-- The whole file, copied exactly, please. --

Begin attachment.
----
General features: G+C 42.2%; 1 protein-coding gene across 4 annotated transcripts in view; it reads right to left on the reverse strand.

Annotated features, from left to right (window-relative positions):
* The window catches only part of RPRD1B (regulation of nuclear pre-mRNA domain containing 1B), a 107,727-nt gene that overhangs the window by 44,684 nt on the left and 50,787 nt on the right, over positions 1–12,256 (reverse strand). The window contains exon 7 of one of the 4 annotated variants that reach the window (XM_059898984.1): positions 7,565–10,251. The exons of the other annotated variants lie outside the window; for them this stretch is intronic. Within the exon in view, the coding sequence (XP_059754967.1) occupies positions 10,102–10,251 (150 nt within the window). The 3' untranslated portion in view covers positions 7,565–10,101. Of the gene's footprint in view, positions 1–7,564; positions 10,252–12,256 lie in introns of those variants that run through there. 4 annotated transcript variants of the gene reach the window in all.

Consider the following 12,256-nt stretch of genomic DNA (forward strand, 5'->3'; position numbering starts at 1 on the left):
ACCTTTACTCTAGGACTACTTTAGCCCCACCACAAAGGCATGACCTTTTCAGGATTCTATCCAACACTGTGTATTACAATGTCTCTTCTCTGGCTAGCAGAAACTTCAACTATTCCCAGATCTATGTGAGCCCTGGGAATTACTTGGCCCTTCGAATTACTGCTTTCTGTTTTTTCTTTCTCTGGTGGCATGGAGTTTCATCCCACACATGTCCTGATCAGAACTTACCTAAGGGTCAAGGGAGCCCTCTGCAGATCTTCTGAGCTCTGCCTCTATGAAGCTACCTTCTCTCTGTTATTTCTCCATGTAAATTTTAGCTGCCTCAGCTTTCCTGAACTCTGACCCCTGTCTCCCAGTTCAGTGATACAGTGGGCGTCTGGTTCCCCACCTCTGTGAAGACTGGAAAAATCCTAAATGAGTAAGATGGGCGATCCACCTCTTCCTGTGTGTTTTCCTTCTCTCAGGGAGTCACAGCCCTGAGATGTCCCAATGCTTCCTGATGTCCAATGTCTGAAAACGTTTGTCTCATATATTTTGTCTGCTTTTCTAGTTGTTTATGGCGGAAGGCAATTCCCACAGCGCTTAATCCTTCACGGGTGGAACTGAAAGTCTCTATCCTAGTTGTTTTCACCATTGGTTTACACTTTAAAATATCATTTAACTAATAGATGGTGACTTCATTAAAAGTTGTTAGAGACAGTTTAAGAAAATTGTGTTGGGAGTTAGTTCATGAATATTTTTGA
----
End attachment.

General features: G+C 42.2%; 1 protein-coding gene across 4 annotated transcripts in view; it reads right to left on the reverse strand.

Annotated features, from left to right (window-relative positions):
* The window catches only part of RPRD1B (regulation of nuclear pre-mRNA domain containing 1B), a 107,727-nt gene that overhangs the window by 44,684 nt on the left and 50,787 nt on the right, over positions 1–12,256 (reverse strand). The window contains exon 7 of one of the 4 annotated variants that reach the window (XM_059898984.1): positions 7,565–10,251. The exons of the other annotated variants lie outside the window; for them this stretch is intronic. Within the exon in view, the coding sequence (XP_059754967.1) occupies positions 10,102–10,251 (150 nt within the window). The 3' untranslated portion in view covers positions 7,565–10,101. Of the gene's footprint in view, positions 1–7,564; positions 10,252–12,256 lie in introns of those variants that run through there. 4 annotated transcript variants of the gene reach the window in all.

Consider the following 12,256-nt stretch of genomic DNA (forward strand, 5'->3'; position numbering starts at 1 on the left):
ACCTTTACTCTAGGACTACTTTAGCCCCACCACAAAGGCATGACCTTTTCAGGATTCTATCCAACACTGTGTATTACAATGTCTCTTCTCTGGCTAGCAGAAACTTCAACTATTCCCAGATCTATGTGAGCCCTGGGAATTACTTGGCCCTTCGAATTACTGCTTTCTGTTTTTTCTTTCTCTGGTGGCATGGAGTTTCATCCCACACATGTCCTGATCAGAACTTACCTAAGGGTCAAGGGAGCCCTCTGCAGATCTTCTGAGCTCTGCCTCTATGAAGCTACCTTCTCTCTGTTATTTCTCCATGTAAATTTTAGCTGCCTCAGCTTTCCTGAACTCTGACCCCTGTCTCCCAGTTCAGTGATACAGTGGGCGTCTGGTTCCCCACCTCTGTGAAGACTGGAAAAATCCTAAATGAGTAAGATGGGCGATCCACCTCTTCCTGTGTGTTTTCCTTCTCTCAGGGAGTCACAGCCCTGAGATGTCCCAATGCTTCCTGATGTCCAATGTCTGAAAACGTTTGTCTCATATATTTTGTCTGCTTTTCTAGTTGTTTATGGCGGAAGGCAATTCCCACAGCGCTTAATCCTTCACGGGTGGAACTGAAAGTCTCTATCCTAGTTGTTTTCACCATTGGTTTACACTTTAAAATATCATTTAACTAATAGATGGTGACTTCATTAAAAGTTGTTAGAGACAGTTTAAGAAAATTGTGTTGGGAGTTAGTTCATGAATATTTTTGA